Media freedom in China is dwindling at “breakneck speed” as the Communist government finds new ways to intimidate international journalists, the Foreign Correspondents’ Club of China (FCCC) said in its key annual report.
Published on Monday, the report said the government has “backed” or carried out attacks on foreign journalists and their Chinese colleagues through “online trolling, physical assaults, cyber hacking and visa denials”.
Foreign journalists and their families were being targeted “severely” by the state, prompting at least six reporters to leave mainland China in 2021, the report said.
China labelled the FCCC an “illegal organisation” in April 2021 for its criticism of the dire state of freedom of the press in China, as well as human rights abuses on Uyghur minorities in Xinjiang.
Ninety-nine per cent of foreign journalists responding to the survey said that conditions “did not meet international standards”.
The report suggests that local journalists in Hong Kong are also being targeted, especially after the imposition of draconian national security laws in June 2020.
China ranked 177th out of 179 countries in the 2021 World Press Freedom Index, and has continued to ramp up its crackdown on the media throughout the leadership of president Xi Jinping.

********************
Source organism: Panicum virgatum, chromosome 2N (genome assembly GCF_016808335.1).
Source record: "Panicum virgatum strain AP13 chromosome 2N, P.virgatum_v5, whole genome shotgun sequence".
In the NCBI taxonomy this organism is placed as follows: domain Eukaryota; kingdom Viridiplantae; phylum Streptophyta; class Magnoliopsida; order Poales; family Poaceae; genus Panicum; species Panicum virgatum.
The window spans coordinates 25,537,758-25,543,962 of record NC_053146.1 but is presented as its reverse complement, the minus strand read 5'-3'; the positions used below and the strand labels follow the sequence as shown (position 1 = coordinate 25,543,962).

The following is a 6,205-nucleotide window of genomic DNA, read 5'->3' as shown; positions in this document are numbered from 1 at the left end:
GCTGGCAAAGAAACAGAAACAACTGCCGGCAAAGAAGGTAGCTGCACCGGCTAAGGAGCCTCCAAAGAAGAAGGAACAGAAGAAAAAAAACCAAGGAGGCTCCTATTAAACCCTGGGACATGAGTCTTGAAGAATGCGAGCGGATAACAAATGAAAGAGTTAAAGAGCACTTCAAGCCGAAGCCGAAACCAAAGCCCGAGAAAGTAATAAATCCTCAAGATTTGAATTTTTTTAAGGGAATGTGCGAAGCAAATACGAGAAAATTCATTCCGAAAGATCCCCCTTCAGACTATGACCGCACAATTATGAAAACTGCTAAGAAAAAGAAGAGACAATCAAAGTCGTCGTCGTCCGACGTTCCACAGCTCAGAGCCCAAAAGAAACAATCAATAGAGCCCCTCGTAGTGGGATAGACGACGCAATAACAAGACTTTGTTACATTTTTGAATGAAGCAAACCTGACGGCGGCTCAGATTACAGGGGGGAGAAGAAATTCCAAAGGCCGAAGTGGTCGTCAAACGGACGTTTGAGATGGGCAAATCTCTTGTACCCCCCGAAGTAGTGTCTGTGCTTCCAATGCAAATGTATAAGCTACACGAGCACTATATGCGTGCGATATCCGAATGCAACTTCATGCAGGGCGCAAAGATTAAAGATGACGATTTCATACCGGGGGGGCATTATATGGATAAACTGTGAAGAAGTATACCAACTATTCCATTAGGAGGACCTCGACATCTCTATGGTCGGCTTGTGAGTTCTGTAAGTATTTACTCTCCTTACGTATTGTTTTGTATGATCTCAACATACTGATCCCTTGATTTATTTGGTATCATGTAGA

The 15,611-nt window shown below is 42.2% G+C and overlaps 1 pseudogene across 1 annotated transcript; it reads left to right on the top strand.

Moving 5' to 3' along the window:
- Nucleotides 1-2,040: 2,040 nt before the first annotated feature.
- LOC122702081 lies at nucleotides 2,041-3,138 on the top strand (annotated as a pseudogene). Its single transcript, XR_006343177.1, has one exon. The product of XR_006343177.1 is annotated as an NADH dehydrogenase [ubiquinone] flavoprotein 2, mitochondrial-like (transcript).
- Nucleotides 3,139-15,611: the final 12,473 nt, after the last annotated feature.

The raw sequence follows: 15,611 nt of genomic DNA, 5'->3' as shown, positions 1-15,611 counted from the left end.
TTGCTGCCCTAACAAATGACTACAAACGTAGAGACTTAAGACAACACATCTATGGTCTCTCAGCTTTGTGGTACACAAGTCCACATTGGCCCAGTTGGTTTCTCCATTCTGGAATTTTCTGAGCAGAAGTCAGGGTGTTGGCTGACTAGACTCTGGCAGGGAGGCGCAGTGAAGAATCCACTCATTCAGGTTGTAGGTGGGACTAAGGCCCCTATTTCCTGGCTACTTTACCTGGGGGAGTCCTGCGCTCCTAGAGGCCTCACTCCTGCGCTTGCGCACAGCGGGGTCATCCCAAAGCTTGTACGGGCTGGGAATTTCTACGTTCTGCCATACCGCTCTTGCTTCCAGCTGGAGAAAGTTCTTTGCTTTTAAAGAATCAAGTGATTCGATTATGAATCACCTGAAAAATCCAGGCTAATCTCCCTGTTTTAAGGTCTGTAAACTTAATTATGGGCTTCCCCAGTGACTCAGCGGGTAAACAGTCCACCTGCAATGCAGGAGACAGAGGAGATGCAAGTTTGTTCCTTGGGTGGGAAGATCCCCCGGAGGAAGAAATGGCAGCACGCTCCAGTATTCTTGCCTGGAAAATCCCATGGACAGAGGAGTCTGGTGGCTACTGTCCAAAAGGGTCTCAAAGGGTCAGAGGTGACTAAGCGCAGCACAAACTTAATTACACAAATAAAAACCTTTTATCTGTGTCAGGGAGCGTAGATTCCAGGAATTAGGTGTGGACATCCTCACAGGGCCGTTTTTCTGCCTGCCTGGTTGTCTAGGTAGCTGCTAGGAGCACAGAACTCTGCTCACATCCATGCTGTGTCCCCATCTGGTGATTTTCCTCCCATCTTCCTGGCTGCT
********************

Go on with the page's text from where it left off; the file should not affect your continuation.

“In particular, news organisations face warnings that their reporting may expose them to legal sanctions or civil lawsuits, or – most ominously – to national security investigations,” said David Rennie, Beijing bureau chief for the Economist.
The rise in legal threat comes after Haze Fan of Bloomberg News and Australian anchor Cheng Lei were detained in 2020 over allegations of being involved in state security cases.
John Sudworth, a BBC correspondent who left Beijing in March last year following threats of legal action, recalled: “As we made our hasty exit, the plainclothes police trailing us and our young children to the airport were final proof of the dangers we faced and of China’s deep intolerance for independent journalism.”
According to a recent report by Reporters Without Borders, China is the world’s worst jailer of media personnel, with at least 127 journalists currently detained by the Chinese authorities.
“The simple act of investigating a ‘sensitive’ topic or publishing censored information can result in years of detention in unsanitary prisons, where ill-treatment can lead to death,” the watchdog said.